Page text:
RAGE against bankers is reaching yet another crescendo, especially as many of the main players are once again making bumper profits. In large part, the anger is visceral and emotional, fuelled by a staggeringly simplistic analysis of the causes of the crisis peddled by much of the media; but plenty of intellectually powerful arguments are also being deployed. These deserve calm analysis.
The first is that all the banks – even those which have repaid their Tarp funds with interest, or those that were able to refuse state money altogether – are still enjoying implicit government guarantees. This is allowing them to borrow more cheaply. A wider argument states that government intervention in the economy saved the banking system, which means that all profits are now logically due to the state. Second, that there is still far too much risk-taking going on (rewards are still being privatised, while risk and potential losses remain socialised). Third, that “excessive bonuses” mean that banks are failing to retain enough profits to build up capital. Finally, that there is too little competition, which means banks enjoy super-profits. There is some truth to all of these points but the proposed remedies are misguided.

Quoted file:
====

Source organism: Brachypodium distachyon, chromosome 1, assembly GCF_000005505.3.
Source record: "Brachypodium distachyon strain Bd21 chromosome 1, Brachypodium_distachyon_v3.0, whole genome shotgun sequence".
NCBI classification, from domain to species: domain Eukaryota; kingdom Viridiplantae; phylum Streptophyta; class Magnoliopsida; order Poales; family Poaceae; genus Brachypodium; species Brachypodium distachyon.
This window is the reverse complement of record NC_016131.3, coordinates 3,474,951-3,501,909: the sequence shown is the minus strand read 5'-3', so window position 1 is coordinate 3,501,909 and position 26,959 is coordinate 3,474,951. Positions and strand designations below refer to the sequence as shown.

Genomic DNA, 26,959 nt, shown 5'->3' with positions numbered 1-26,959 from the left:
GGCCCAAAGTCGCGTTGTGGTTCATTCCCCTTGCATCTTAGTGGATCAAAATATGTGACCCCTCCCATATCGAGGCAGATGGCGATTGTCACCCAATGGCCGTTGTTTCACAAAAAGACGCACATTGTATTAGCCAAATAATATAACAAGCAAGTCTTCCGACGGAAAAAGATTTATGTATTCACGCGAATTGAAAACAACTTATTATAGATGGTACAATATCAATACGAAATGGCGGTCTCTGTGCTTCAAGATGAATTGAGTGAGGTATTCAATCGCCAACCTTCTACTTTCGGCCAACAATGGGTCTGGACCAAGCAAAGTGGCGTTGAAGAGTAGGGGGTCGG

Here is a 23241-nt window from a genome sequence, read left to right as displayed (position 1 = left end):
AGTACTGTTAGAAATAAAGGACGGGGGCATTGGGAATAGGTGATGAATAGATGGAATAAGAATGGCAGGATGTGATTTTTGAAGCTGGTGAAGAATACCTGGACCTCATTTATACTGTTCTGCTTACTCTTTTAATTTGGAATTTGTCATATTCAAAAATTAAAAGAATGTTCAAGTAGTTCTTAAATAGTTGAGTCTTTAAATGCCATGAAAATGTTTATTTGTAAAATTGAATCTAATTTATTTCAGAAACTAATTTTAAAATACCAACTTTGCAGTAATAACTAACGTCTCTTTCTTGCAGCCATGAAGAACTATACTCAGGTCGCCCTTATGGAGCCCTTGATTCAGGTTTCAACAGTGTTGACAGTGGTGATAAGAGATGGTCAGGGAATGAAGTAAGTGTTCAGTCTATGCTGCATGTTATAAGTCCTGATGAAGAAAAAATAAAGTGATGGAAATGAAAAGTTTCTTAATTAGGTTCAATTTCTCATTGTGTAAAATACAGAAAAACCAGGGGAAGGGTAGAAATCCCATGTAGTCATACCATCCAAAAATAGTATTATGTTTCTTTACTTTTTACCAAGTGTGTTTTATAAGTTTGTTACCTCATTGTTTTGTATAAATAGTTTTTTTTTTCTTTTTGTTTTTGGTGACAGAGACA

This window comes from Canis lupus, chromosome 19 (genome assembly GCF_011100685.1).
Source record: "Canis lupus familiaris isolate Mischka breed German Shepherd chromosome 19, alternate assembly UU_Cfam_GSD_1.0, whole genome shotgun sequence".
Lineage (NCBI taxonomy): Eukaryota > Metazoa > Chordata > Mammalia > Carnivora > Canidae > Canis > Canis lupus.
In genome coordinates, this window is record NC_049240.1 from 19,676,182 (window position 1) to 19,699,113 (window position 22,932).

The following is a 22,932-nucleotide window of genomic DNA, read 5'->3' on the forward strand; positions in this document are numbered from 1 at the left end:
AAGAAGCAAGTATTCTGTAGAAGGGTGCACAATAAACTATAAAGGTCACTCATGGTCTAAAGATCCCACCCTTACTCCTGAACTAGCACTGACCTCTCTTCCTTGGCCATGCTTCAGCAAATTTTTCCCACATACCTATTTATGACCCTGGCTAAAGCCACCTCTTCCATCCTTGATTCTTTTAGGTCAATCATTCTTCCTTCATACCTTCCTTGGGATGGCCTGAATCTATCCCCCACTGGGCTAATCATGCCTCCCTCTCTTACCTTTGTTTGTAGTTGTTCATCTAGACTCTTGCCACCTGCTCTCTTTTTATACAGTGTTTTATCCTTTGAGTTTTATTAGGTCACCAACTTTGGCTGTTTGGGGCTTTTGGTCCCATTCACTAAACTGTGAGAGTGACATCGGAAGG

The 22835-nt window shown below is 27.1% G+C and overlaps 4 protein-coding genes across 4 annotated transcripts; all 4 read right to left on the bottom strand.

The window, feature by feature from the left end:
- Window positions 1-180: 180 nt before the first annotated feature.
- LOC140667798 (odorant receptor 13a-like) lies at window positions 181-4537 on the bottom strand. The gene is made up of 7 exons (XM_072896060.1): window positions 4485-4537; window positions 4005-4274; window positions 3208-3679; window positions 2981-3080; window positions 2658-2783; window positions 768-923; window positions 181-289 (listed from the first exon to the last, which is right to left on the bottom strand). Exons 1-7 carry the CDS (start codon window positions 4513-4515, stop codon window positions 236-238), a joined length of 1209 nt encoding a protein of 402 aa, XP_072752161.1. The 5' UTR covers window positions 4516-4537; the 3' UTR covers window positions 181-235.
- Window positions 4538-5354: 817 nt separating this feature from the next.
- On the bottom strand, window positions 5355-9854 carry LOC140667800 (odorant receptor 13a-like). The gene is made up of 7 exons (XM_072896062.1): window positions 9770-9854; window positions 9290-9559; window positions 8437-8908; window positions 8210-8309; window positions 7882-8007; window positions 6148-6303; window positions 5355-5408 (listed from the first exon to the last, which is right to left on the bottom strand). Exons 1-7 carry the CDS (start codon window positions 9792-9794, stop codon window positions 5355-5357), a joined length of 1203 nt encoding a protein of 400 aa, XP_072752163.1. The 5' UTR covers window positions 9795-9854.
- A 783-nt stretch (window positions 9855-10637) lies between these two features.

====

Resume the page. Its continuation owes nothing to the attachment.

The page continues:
Banks often already pay for “implicit” guarantees – and if they don’t, they should have to subscribe an insurance fee (though of course they and their staff already contribute billions of pounds in corporation tax, income tax, national insurance contributions and other taxes). But the real answer is to create a system so that banks can be allowed to fail – new wind down procedures that wipe out equity-holders, bondholders and management in the event of insolvency. Living wills are part of the answer; the “too big to fail concept” can be addressed without breaking banks up.
We should also remember that everybody has benefited from policies that prevented a depression; this doesn’t mean we should all be punished for “profiteering” from the bailout.
The point about risk-taking is equally unfair: risk is going down on every measure. Bank balance sheets are less leveraged (and shrinking very slightly overall) even though there is much further to go. Goldman’s Value at Risk – which gauges the maximum likely loss the firm could incur on any one day – fell 15 per cent to $208m in the third quarter (compared with the second). Compensation practices are improving, with G20 rules already widely observed; total pay is not especially high as a share of revenues (compared to other industries) and in many cases has fallen sharply. Goldman’s Tier 1 common ratio capital rose to 11.6 per cent from 10.9 per cent (though as ever, more is needed). Further capital raising will be easier if banks continue to do well.
Financial profits jumped as a share of GDP during the boom because of soaring leverage; it had nothing to do with competition. There is indeed too little of it; but many of the rules being imposed will further cartelise the City. Smaller players offered multi-year guaranteed bonuses to poach good staff; while these deals were highly imperfect, banning them altogether will help big firms keep the best talent. Super-profits are never sustainable for long – but only as long as new competitors can enter the market.
Such is the public’s rage, however, that the facts no longer seem to matter. We will all be the poorer for it.